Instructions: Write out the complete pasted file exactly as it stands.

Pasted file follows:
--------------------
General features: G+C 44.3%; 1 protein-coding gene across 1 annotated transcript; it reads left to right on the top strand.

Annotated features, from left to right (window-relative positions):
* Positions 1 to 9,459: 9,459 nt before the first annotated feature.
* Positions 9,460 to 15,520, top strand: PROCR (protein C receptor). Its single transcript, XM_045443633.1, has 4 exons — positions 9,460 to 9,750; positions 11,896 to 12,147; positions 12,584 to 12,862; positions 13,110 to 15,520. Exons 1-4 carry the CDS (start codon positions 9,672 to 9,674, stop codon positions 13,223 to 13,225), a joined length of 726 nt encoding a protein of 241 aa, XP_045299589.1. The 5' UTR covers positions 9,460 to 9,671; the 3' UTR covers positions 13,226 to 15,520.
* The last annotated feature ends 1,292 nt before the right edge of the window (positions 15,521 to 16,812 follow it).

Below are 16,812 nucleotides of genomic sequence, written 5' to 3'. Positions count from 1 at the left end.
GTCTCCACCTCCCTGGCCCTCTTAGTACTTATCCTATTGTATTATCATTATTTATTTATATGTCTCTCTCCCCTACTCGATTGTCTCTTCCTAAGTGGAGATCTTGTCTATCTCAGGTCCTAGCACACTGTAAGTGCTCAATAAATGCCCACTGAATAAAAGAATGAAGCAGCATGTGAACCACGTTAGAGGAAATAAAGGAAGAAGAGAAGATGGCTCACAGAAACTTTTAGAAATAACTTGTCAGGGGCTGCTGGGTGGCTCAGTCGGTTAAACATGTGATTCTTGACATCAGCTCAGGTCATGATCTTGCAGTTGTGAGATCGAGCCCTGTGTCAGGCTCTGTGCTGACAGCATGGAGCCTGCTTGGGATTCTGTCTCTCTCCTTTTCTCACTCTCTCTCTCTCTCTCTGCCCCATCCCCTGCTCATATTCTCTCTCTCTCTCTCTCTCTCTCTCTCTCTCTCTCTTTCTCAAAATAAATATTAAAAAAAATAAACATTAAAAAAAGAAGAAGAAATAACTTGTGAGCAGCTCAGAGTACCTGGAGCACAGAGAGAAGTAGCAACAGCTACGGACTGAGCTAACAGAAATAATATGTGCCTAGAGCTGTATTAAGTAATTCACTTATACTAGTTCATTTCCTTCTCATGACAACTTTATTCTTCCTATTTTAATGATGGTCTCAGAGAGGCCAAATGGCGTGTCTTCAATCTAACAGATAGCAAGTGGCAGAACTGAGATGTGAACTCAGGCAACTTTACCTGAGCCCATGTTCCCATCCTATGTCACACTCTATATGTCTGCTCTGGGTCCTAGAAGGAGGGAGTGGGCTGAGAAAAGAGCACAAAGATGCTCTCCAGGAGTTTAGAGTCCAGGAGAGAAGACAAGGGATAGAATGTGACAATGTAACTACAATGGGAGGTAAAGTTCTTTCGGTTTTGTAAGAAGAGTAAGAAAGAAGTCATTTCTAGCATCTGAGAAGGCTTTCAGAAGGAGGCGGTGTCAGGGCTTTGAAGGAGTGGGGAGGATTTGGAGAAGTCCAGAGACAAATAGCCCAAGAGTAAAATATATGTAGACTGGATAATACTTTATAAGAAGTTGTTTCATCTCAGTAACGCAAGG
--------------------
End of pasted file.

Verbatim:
General features: G+C 44.3%; 1 protein-coding gene across 1 annotated transcript; it reads left to right on the top strand.

Annotated features, from left to right (window-relative positions):
* Positions 1 to 9,459: 9,459 nt before the first annotated feature.
* Positions 9,460 to 15,520, top strand: PROCR (protein C receptor). Its single transcript, XM_045443633.1, has 4 exons — positions 9,460 to 9,750; positions 11,896 to 12,147; positions 12,584 to 12,862; positions 13,110 to 15,520. Exons 1-4 carry the CDS (start codon positions 9,672 to 9,674, stop codon positions 13,223 to 13,225), a joined length of 726 nt encoding a protein of 241 aa, XP_045299589.1. The 5' UTR covers positions 9,460 to 9,671; the 3' UTR covers positions 13,226 to 15,520.
* The last annotated feature ends 1,292 nt before the right edge of the window (positions 15,521 to 16,812 follow it).

Below are 16,812 nucleotides of genomic sequence, written 5' to 3'. Positions count from 1 at the left end.
GTCTCCACCTCCCTGGCCCTCTTAGTACTTATCCTATTGTATTATCATTATTTATTTATATGTCTCTCTCCCCTACTCGATTGTCTCTTCCTAAGTGGAGATCTTGTCTATCTCAGGTCCTAGCACACTGTAAGTGCTCAATAAATGCCCACTGAATAAAAGAATGAAGCAGCATGTGAACCACGTTAGAGGAAATAAAGGAAGAAGAGAAGATGGCTCACAGAAACTTTTAGAAATAACTTGTCAGGGGCTGCTGGGTGGCTCAGTCGGTTAAACATGTGATTCTTGACATCAGCTCAGGTCATGATCTTGCAGTTGTGAGATCGAGCCCTGTGTCAGGCTCTGTGCTGACAGCATGGAGCCTGCTTGGGATTCTGTCTCTCTCCTTTTCTCACTCTCTCTCTCTCTCTCTGCCCCATCCCCTGCTCATATTCTCTCTCTCTCTCTCTCTCTCTCTCTCTCTCTCTCTTTCTCAAAATAAATATTAAAAAAAATAAACATTAAAAAAAGAAGAAGAAATAACTTGTGAGCAGCTCAGAGTACCTGGAGCACAGAGAGAAGTAGCAACAGCTACGGACTGAGCTAACAGAAATAATATGTGCCTAGAGCTGTATTAAGTAATTCACTTATACTAGTTCATTTCCTTCTCATGACAACTTTATTCTTCCTATTTTAATGATGGTCTCAGAGAGGCCAAATGGCGTGTCTTCAATCTAACAGATAGCAAGTGGCAGAACTGAGATGTGAACTCAGGCAACTTTACCTGAGCCCATGTTCCCATCCTATGTCACACTCTATATGTCTGCTCTGGGTCCTAGAAGGAGGGAGTGGGCTGAGAAAAGAGCACAAAGATGCTCTCCAGGAGTTTAGAGTCCAGGAGAGAAGACAAGGGATAGAATGTGACAATGTAACTACAATGGGAGGTAAAGTTCTTTCGGTTTTGTAAGAAGAGTAAGAAAGAAGTCATTTCTAGCATCTGAGAAGGCTTTCAGAAGGAGGCGGTGTCAGGGCTTTGAAGGAGTGGGGAGGATTTGGAGAAGTCCAGAGACAAATAGCCCAAGAGTAAAATATATGTAGACTGGATAATACTTTATAAGAAGTTGTTTCATCTCAGTAACGCAAGG